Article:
Federalism and the Constitution
South Dakota v. Dole (1987)
Case background and primary source documents concerning the Supreme Court case of South Dakota v. Dole. Dealing with the whether or not the federal government can attach conditions to money given to states in areas where the federal government has no enumerated power, this lesson asks students to evaluate the extent to which the Court’s interpretation of the General Welfare Clause and attachment of conditions to federal funds given to states is consistent with the principle of federalism.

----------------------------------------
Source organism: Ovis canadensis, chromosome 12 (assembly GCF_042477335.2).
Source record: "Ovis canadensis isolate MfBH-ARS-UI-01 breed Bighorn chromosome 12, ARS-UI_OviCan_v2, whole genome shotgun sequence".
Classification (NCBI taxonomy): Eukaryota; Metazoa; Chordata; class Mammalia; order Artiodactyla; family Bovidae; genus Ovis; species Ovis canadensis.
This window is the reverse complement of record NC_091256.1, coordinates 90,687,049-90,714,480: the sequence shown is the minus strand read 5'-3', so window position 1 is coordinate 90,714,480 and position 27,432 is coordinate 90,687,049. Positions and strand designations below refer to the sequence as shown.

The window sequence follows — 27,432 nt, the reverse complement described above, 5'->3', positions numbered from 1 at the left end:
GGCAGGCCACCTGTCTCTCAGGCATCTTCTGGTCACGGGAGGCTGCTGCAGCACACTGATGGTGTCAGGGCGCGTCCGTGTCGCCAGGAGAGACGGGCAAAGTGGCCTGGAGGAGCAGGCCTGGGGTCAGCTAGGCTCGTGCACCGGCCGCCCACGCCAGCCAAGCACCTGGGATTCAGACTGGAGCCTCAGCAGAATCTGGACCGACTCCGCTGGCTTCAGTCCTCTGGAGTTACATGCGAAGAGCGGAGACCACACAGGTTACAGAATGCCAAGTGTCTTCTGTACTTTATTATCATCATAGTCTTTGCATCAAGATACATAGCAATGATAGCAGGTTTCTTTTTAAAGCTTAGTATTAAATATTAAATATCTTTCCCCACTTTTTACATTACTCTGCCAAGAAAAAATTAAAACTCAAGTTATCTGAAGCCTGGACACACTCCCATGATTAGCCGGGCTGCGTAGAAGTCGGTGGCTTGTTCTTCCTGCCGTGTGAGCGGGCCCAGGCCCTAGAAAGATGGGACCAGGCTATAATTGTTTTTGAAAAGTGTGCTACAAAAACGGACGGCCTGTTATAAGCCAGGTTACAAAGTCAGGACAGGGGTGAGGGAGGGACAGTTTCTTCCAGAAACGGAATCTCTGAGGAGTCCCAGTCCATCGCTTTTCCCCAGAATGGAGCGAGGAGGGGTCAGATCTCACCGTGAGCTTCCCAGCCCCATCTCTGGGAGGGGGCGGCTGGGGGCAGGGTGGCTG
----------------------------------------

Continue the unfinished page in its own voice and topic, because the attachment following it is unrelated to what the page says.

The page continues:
The people delegate certain powers to the national government, while the states retain other powers; and the people, who authorize the states and national government, retain all freedoms not delegated to the governing bodies.
Citizens are best able to pursue happiness when government is confined to those powers which protect their life, liberty, and property.